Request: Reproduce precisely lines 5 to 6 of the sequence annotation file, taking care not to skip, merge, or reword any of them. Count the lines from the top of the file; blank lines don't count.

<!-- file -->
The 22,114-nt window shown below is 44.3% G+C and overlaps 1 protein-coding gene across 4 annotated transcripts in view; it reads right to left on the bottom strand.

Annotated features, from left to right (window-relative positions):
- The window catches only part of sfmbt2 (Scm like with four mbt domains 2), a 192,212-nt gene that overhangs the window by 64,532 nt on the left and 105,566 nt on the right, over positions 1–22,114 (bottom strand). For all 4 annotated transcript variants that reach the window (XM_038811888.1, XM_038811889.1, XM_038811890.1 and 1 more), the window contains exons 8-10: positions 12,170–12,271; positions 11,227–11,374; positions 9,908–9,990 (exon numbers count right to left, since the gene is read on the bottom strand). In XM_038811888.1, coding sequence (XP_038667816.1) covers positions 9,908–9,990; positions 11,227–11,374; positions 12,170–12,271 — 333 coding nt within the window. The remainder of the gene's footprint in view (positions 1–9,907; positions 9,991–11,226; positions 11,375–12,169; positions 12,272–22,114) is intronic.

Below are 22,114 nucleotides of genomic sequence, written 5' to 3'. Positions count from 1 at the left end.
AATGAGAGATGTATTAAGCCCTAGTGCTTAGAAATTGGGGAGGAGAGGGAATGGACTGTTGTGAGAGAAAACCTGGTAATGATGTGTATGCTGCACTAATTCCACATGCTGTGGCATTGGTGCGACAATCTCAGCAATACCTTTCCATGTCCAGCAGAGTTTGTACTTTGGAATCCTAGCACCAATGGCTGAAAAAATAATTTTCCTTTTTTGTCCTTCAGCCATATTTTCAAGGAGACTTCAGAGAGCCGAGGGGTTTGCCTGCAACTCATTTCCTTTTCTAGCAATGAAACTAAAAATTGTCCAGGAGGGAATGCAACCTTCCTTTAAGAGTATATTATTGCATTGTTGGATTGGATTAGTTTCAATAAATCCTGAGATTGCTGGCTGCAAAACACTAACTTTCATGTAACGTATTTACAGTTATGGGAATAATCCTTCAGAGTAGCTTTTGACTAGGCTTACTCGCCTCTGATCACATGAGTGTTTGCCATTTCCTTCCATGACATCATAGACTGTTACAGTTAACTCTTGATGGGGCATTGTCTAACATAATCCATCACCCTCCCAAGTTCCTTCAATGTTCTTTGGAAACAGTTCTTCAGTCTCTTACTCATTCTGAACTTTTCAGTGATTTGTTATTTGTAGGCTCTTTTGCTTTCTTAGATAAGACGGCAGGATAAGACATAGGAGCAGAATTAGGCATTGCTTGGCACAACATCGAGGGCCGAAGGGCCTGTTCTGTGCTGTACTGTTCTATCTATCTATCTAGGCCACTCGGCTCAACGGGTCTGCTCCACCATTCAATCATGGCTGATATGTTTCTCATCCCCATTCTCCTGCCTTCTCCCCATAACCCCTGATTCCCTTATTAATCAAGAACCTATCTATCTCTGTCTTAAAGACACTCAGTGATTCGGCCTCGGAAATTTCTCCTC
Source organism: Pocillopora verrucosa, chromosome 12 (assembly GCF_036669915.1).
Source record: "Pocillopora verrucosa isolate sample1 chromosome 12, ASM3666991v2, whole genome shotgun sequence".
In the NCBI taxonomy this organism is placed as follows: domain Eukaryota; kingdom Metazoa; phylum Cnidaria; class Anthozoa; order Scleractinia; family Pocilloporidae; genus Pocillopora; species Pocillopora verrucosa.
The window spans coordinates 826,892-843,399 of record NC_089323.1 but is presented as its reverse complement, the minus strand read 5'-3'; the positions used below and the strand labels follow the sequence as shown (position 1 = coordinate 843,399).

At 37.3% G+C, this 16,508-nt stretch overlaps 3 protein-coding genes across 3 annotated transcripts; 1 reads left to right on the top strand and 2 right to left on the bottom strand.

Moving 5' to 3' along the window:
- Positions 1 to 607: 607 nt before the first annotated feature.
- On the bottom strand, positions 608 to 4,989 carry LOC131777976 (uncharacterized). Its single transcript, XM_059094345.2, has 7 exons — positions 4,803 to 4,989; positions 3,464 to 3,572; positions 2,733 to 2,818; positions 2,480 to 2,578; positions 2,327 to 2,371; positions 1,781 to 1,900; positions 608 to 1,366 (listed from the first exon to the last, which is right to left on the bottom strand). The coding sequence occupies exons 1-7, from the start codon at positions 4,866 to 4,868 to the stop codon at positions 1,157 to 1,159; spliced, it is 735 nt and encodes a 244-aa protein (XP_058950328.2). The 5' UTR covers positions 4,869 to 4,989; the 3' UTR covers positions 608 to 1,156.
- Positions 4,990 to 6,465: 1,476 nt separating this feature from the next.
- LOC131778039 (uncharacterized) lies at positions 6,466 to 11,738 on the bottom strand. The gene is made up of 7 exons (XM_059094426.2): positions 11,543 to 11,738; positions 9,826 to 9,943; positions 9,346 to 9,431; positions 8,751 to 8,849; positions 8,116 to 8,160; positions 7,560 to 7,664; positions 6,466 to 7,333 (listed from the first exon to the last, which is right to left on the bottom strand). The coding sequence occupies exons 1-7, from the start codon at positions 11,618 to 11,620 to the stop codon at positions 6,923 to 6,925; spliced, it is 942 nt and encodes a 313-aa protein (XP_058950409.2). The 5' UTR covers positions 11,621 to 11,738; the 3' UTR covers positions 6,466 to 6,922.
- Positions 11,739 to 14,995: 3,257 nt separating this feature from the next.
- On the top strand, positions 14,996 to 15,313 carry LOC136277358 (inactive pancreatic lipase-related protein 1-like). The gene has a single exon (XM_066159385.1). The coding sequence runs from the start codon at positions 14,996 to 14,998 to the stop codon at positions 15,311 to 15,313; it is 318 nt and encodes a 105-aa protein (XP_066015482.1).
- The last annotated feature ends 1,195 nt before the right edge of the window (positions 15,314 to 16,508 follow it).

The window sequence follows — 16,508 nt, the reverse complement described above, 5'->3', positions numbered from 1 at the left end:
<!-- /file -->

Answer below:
AATGAGAGATGTATTAAGCCCTAGTGCTTAGAAATTGGGGAGGAGAGGGAATGGACTGTTGTGAGAGAAAACCTGGTAATGATGTGTATGCTGCACTAATTCCACATGCTGTGGCATTGGTGCGACAATCTCAGCAATACCTTTCCATGTCCAGCAGAGTTTGTACTTTGGAATCCTAGCACCAATGGCTGAAAAAATAATTTTCCTTTTTTGTCCTTCAGCCATATTTTCAAGGAGACTTCAGAGAGCCGAGGGGTTTGCCTGCAACTCATTTCCTTTTCTAGCAATGAAACTAAAAATTGTCCAGGAGGGAATGCAACCTTCCTTTAAGAGTATATTATTGCATTGTTGGATTGGATTAGTTTCAATAAATCCTGAGATTGCTGGCTGCAAAACACTAACTTTCATGTAACGTATTTACAGTTATGGGAATAATCCTTCAGAGTAGCTTTTGACTAGGCTTACTCGCCTCTGATCACATGAGTGTTTGCCATTTCCTTCCATGACATCATAGACTGTTACAGTTAACTCTTGATGGGGCATTGTCTAACATAATCCATCACCCTCCCAAGTTCCTTCAATGTTCTTTGGAAACAGTTCTTCAGTCTCTTACTCATTCTGAACTTTTCAGTGATTTGTTATTTGTAGGCTCTTTTGCTTTCTTAGATAAGACGGCAGGATAAGACATAGGAGCAGAATTAGGCATTGCTTGGCACAACATCGAGGGCCGAAGGGCCTGTTCTGTGCTGTACTGTTCTATCTATCTATCTAGGCCACTCGGCTCAACGGGTCTGCTCCACCATTCAATCATGGCTGATATGTTTCTCATCCCCATTCTCCTGCCTTCTCCCCATAACCCCTGATTCCCTTATTAATCAAGAACCTATCTATCTCTGTCTTAAAGACACTCAGTGATTCGGCCTCGGAAATTTCTCCTC
Source organism: Pocillopora verrucosa, chromosome 12 (assembly GCF_036669915.1).